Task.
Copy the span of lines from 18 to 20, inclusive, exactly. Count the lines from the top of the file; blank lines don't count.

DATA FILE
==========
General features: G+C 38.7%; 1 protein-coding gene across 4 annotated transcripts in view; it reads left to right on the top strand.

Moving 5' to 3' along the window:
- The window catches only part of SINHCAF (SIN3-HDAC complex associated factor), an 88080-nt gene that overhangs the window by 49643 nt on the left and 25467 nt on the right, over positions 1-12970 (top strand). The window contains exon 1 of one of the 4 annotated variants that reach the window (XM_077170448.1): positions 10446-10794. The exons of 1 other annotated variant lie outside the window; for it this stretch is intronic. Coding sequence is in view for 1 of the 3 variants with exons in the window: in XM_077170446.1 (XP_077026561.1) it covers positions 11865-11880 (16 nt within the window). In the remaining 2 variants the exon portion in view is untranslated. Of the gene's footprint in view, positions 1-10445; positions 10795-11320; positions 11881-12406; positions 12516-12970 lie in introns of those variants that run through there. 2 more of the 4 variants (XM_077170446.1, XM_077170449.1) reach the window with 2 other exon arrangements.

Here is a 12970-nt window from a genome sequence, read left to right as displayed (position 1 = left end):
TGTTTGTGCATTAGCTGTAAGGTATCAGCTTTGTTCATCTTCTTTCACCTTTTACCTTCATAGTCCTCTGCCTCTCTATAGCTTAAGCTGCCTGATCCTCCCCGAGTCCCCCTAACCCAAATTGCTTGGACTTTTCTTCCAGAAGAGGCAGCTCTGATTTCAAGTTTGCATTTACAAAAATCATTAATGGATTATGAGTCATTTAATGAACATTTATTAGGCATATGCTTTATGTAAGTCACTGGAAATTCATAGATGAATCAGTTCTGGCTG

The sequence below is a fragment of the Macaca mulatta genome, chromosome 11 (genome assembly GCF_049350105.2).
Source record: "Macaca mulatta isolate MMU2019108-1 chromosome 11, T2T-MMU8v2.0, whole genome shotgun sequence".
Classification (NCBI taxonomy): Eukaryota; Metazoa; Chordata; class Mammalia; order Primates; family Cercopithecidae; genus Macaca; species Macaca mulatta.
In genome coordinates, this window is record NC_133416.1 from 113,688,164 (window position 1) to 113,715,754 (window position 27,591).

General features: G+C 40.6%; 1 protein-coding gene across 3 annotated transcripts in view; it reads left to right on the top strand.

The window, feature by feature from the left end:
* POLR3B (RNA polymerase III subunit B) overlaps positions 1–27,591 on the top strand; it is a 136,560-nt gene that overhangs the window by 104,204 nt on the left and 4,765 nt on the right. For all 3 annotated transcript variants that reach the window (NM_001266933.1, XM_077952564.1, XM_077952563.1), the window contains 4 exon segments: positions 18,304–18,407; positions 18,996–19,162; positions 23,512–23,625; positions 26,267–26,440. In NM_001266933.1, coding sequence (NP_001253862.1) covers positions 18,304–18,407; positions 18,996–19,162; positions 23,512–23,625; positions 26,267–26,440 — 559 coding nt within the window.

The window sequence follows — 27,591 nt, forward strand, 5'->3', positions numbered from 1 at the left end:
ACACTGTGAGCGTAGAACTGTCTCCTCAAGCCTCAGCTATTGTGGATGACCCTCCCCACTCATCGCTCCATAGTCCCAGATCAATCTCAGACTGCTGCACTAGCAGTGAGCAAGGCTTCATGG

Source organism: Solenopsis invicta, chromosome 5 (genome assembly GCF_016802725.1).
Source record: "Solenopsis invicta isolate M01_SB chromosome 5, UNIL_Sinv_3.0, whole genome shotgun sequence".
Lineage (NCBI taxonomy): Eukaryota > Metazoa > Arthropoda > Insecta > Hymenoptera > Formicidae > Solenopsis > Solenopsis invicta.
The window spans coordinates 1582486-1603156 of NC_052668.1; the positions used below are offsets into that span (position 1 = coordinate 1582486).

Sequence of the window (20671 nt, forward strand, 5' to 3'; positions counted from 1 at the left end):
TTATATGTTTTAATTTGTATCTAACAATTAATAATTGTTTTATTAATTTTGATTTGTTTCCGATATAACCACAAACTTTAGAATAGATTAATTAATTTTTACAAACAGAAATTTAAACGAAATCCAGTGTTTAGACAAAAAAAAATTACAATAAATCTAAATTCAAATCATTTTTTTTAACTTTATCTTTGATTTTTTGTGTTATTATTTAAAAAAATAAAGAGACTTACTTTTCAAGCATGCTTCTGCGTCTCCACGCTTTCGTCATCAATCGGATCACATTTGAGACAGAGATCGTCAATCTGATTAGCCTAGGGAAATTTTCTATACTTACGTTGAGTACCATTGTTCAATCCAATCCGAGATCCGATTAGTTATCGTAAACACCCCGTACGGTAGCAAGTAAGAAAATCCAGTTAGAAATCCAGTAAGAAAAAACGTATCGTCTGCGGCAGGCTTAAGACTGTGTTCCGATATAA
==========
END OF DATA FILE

The window spans coordinates 1582486-1603156 of NC_052668.1; the positions used below are offsets into that span (position 1 = coordinate 1582486).

Sequence of the window (20671 nt, forward strand, 5' to 3'; positions counted from 1 at the left end):
TTATATGTTTTAATTTGTATCTAACAATTAATAATTGTTTTATTAATTTTGATTTGTTTCCGATATAACCACAAACTTTAGAATAGATTAATTAATTTTTACAAACAGAAATTTAAACGAAATCCAGTGTTTAGACAAAAAAAAATTACAATAAATCTAAATTCAAATCATTTTTTTTAACTTTATCTTTGATTTTTTGTGTTATTATTTAAAAAAATAAAGAGACTTACTTTTCAAGCATGCTTCTGCGTCTCCACGCTTTCGTCATCAATCGGATCACATTTGAGACAGAGATCGTCAATCTGATTAGCCTAGGGAAATTTTCTATACTTACGTTGAGTACCATTGTTCAATCCAATCCGAGATCCGATTAGTTATCGTAAACACCCCGTACGGTAGCAAGTAAGAAAATCCAGTTAGAAATCCAGTAAGAAAAAACGTATCGTCTGCGGCAGGCTTAAGACTGTGTTCCGATATAA